Video: Text on a red screen reads, "To learn more about Traditional Place names, go to auspost.com.au/ourplace."
Audio: Voiceover: Embrace your place. Australia Post. Delivering for all Australians.
Video: The Australia Post logo appears above the words, "Delivering for all Australians."
Preserving the significance of Traditional Place names
For generations, Traditional Place names have held profound meaning for Indigenous communities around Australia - including Meanjin, the Traditional Place name for Brisbane.
As Uncle Shannon Ruska explains, “Meanjin holds deep, sacred, heartfelt knowledge for our people. It’s a point in the river which means ‘the spearhead’ in Yuggera Turrbal Country.”
This sacred location served as a focal point for trade and cultural exchange where communities would barter resources, such as spearheads and sought-after materials, like Gidgee (a hardwood), from distant Countries.
Traditional Place names often convey much more than just the physical features of the land.
“Aboriginal place names are more or less our old ‘suburb names’ for the area,” explains Uncle Shannon. “Along South Brisbane alone there’s about five or six place names that stretch from Kangaroo Point around to Carol Park at the bottom of West End. And each of those define animals, Dreamtime stories, even star depictions of the cosmos.”
Embracing the widespread use of Traditional Place names
To mark NAIDOC Week in November 2020, Australia Post updated the addressing guidelines to include Traditional Place names—a step forward in acknowledging and celebrating the long-lasting connection of Indigenous peoples to the land.
Following on from Gomeroi (guum-a-roy) woman Rachael McPhail championing the idea on social media, we have seen an outpouring of interest and support for the initiative from the public.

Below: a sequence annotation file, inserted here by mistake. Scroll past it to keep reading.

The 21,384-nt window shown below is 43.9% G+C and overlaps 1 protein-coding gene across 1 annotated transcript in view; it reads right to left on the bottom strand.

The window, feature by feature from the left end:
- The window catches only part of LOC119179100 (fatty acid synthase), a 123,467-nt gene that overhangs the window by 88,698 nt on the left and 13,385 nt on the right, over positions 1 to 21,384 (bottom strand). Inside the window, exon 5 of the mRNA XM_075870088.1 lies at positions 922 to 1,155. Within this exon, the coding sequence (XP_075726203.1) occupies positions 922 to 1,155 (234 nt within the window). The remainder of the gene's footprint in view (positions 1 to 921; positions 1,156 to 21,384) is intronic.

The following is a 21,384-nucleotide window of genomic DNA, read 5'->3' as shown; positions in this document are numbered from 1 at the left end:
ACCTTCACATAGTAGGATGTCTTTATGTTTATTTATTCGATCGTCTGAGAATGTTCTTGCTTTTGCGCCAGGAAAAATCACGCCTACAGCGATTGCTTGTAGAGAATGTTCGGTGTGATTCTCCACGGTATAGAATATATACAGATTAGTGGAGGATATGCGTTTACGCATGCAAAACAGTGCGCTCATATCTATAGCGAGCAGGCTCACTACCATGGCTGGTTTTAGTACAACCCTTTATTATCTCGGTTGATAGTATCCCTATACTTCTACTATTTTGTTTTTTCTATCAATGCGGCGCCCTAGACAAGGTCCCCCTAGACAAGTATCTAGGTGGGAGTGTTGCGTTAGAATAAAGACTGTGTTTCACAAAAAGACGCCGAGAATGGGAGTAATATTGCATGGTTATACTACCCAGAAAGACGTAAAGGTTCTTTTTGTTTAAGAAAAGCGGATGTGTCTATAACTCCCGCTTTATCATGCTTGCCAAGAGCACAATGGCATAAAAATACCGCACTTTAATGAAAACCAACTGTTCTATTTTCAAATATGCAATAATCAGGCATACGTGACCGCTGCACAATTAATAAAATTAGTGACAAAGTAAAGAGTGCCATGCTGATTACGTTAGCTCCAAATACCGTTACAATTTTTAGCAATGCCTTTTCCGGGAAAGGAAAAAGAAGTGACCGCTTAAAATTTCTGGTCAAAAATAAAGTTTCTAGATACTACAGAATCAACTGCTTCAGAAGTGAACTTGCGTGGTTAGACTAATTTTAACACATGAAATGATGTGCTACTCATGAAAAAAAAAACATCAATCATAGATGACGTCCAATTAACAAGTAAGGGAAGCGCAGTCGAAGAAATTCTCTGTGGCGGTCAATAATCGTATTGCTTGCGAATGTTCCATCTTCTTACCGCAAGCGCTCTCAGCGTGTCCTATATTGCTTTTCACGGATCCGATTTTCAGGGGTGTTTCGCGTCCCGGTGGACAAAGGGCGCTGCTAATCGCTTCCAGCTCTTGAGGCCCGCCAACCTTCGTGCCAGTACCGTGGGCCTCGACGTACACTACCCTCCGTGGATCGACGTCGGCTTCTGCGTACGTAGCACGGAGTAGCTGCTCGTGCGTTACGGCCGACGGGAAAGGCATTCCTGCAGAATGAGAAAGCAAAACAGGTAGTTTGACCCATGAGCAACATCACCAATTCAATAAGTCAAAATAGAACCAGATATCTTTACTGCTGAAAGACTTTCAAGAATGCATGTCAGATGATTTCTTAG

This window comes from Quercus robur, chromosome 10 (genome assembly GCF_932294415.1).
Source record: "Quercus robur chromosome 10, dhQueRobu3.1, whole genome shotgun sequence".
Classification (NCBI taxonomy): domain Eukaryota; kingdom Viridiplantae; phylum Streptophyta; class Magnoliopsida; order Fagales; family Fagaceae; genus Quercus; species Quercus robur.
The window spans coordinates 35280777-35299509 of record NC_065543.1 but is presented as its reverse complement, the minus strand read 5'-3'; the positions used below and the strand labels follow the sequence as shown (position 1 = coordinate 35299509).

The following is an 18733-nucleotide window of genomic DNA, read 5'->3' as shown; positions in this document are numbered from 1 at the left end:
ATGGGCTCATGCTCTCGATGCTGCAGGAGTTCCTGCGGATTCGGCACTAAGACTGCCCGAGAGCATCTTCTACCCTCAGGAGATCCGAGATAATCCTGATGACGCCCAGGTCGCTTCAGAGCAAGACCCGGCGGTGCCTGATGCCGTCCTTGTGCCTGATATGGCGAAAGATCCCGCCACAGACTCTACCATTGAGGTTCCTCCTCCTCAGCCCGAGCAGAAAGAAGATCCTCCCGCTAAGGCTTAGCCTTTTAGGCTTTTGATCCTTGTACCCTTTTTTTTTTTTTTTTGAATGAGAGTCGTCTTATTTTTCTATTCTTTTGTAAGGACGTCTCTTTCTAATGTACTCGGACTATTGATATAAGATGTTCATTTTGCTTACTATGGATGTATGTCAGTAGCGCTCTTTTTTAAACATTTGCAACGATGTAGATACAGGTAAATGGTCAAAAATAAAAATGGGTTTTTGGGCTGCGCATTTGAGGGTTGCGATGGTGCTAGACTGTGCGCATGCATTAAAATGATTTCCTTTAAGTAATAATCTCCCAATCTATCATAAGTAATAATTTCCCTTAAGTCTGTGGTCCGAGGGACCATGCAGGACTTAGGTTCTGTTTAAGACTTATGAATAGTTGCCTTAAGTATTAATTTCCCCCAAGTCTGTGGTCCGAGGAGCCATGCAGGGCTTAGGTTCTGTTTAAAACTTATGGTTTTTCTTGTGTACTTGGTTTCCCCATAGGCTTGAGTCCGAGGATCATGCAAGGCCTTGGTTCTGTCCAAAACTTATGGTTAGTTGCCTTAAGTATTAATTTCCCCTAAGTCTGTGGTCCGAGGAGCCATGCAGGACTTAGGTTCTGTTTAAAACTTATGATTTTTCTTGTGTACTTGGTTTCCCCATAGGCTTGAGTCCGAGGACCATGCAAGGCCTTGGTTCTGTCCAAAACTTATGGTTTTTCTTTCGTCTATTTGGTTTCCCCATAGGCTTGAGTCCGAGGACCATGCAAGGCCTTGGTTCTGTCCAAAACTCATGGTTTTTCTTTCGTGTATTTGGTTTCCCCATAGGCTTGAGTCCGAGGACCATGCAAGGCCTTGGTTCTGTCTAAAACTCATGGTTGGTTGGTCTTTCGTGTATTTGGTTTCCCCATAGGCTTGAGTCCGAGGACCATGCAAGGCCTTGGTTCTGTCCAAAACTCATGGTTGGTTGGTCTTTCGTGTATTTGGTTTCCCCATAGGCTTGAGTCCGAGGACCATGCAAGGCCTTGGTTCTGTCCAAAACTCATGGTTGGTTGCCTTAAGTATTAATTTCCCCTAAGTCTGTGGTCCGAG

To build on this important initiative, Australia Post has created an empowering video on what Traditional Place names mean for Indigenous Peoples—in their own words.
The videos feature Indigenous Elders, like Uncle Shannon, as well as Indigenous community leaders and business owners, sharing and celebrating Indigenous language and inspiring everyone to use Traditional Place names.
For Uncle Shannon, the ability for all Australians to use Traditional Place names when addressing letters or parcels through Australia Post is an important step forward.
“Each of the names will help to educate the everyday Australian about First Nations culture,” said Uncle Shannon. “It’s a good point—a starting point—towards reconciliation.”
Spreading the word
For Amanda Hayman, proud Wakka Wakka (wuk-ka- wuk-ka)/Kalkadoon (kal-ka-doon) woman and co-owner of fashion label Magpie Goose located in Meanjin, the ability to use Traditional Place names on parcels and letters is a way for everyone to celebrate and support Indigenous peoples.
“We want to live in a country that honours and celebrates our First Peoples. Using Traditional Place names is one way to do that,” says Amanda.
As a social enterprise fashion label that collaborates with regional and remote Aboriginal communities to create wearable apparel pieces, using Traditional Place names is an extension of how Magpie Goose already celebrates and elevates Aboriginal and Torres Strait Islander peoples and culture.
“The Magpie Goose community are conscious consumers,” explains Amanda. “They care about sustainability and ethics. If they aren't mob themselves, they're great allies to Aboriginal and Torres Strait Islander peoples.”
“For this reason it's common for us to see our customers placing orders that include Aboriginal place names. And of course we use it on our labels all the time!”
Embrace your place: start using Traditional Place names on your parcels today
To find an area’s Traditional Place name, check the map on the AIATSIS website or get in touch with Aboriginal and Torres Strait Islander Land Councils or Cultural Centres in your area.